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Evaluating Your Advertising: Part 4

by Molly Clubb | Dec 16, 2012

"Developing and Advertising Plan That Will Work for You"

This is the final post in a series of Blogs: Developing An Advertising Plan That Will Work for You. We're here to help you with your annual planning and marketing strategy and help keep you on top of your game. Molly is currently accepting phone appointments to brainstorm a strategy that's best for your ranch and help you develop a plan. We encourage you to take the time to plan your marketing/advertising, message strategy, sale consignments and other items ahead of time and take some of the stress off scrambling for these items at the last minute.

Evaluate Your Advertising
Now that you’ve invested quality time into developing a plan it’s time to see if it was all worth it.  Ensuring that your advertising is successful should be a key component of any advertising plan. You need to know if your campaign worked.

There are a few ways to go about evaluating your campaign:

•    Do a random research sample asking people how they heard about you or your breeding program. Every time that you get an e-mail inquiry or a phone call, ask them how they found out about you. Every time someone purchases one of your animals at a sale or asks you to become involved in a partnership, event or sponsorship – ask them why they value your program and how they heard about it. Ask anyone within the Industry (or complete strangers) if they have ever seen or heard one of your advertisements.
•    Consider adding different codes to different pieces of advertising. With each inquiry, ask for the special number, so you can track where they got your number, url or email and see which advertising pieces are showing you the greatest return.
•    Note the percentage your sales, visitors, and/or calls increased from the previous year without advertising and then with advertising. You should see a difference or your advertising isn’t working.

All of your ads should also be post-tested. This will determine whether they are achieving their intended objectives. Here are three common approaches to post-testing:

1. Unaided Recall: A question such as, "What ads do you remember seeing in print recently?" is asked of respondents without any prompting to determine whether they saw any advertising messages.

2. Inquiry Tests: Ads generating the most inquiries are presumed to be the most effective (this can also be tested and tracked with the code method mentioned above).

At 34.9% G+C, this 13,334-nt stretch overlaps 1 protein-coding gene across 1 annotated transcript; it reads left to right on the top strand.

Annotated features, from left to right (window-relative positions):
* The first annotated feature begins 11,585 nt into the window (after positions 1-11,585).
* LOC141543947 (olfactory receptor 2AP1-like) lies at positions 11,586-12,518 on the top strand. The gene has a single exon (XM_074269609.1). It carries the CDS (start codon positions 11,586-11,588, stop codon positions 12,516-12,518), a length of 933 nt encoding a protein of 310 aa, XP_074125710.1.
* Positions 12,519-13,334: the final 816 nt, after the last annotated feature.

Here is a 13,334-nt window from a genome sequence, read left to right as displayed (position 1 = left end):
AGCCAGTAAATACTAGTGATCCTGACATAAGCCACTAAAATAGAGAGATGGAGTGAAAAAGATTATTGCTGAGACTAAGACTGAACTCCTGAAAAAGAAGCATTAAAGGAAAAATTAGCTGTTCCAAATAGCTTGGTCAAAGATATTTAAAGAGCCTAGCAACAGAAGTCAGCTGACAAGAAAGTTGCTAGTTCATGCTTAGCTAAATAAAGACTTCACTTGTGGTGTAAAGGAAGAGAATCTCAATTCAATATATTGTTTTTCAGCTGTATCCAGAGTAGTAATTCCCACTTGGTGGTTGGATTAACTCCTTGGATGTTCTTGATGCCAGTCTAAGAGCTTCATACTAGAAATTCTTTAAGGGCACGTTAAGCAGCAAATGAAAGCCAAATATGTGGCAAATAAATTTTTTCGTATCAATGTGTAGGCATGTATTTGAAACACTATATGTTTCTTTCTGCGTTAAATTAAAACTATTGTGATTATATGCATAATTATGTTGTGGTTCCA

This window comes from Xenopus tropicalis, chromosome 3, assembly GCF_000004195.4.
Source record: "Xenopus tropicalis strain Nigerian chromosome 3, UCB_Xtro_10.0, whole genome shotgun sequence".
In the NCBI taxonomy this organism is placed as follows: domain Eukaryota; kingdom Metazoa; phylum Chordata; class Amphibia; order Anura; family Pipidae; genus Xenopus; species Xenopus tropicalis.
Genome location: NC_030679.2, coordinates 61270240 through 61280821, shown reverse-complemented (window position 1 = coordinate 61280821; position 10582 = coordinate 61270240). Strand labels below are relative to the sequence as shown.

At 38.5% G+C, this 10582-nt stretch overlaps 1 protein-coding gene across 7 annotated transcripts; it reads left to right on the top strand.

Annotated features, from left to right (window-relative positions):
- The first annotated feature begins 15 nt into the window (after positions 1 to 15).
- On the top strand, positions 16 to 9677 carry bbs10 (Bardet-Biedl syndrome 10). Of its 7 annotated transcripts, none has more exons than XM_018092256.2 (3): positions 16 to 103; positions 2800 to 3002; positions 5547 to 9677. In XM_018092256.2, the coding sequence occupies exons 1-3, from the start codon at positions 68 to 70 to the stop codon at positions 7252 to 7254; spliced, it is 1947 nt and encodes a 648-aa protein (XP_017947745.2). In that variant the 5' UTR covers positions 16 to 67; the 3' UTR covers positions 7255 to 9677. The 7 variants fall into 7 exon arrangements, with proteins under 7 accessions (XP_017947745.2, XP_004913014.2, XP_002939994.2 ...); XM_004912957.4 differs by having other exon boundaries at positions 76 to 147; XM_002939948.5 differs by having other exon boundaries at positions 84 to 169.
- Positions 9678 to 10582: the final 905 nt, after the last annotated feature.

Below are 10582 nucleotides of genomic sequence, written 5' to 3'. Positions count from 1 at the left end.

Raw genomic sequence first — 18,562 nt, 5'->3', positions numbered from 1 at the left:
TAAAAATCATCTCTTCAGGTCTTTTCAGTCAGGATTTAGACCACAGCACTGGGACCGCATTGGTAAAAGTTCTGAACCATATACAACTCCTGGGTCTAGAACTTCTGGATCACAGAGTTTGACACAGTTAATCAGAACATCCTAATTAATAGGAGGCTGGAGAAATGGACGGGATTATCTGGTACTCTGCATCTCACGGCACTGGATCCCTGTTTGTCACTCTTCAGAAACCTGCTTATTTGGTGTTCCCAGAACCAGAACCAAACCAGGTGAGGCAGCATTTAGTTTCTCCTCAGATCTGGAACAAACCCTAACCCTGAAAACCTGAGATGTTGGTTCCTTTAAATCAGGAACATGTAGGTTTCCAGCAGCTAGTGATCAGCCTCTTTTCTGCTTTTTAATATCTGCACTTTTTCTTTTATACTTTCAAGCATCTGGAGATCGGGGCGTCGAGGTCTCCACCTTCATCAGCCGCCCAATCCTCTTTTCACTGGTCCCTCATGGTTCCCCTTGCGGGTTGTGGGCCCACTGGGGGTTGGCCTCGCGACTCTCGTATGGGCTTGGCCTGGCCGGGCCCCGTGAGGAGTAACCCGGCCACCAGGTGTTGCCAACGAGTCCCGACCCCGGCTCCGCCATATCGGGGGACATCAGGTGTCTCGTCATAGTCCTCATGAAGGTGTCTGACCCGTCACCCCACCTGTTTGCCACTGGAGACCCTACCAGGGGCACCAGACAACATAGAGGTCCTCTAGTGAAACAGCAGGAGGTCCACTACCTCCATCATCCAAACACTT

3. Sales Tests: Chart increases in sales against when your advertising was running. This chart can be inclusive to total sales volume at the end of the sale season or year and can also include analysis of how sales compared to similar time periods in the prior year.

Set Advertising Costs
The most important question to some is “What will all of this cost?” Ultimately, that’s up to you. Your budget will determine when and where you can advertise and if you can utilize a full service agency or will need to rely on in-house staff.

There are four basic ways to determine what your budget should be. Remember, your budget should not only include media costs, but any production or consulting costs as well.

1. Task Objective Method: This is just a way of saying, how much you have to spend to reach your objective. For example, you want to reach 50 percent of your audience. How many people do you have to reach? How many times do you have to run an ad? How much does each ad cost?

2. Historical Method:  This method uses a base budget and then increases the budget each year by a certain percentage. To find a starting point consider looking at what you spent the previous year on advertising and doubling it. Then, raise that amount by 10-15% each year. For example you have $10,000 to spend this year, then next year you increase it 10% to be $11,000. Remember that you need to track your return on your investment in advertising to ensure that your money is being spent wisely.

3. Percent-of-Sales Method: Take a percentage of your sales as your advertising budget. To utilize this method you need to forecast your sales. Here is the formula I recommend:

First calculate your % of Sales Total:

Past Advertising Dollars = % of Sales
                Past Sales

Then calculate your new advertising budget:

% of Sales x Next Year’s Sales Forecast = New Advertising Budget

An average advertising budget will run about 20% of your total sales; In a business-to-business environment, 10% of sales would be considered aggressive, on average.

4. Combination Method: Don’t feel as though only one method will work for you. Many breeders choose multiple methods and eventually find a plan that is the right fit for them. You should evaluate your situation and determine how much you can afford and what it will take to reach your objectives.

Tips To Get You Started
Now that you’ve decided your goals, objectives, target audience, strategy, message, tactics and have marked up this article as much as possible, you can finally put your plan into action. Here are some tips to help get you started:

Choose an advertising agency. A good, full-service agency will often put your plan together for you, design your ad, and implement it. Since this requires an additional investment in their time, it will depend on your advertising budget and specific needs.

Invest in the development of a professional website – it’s the best investment you can often make!

You can call newspapers and magazines directly. Many media sales reps will be happy to place your ad.

Look into a media buying company. There are numerous freelance media companies that will place your ad for you for a fee. Their expertise would take the guesswork out of implementing your plan.

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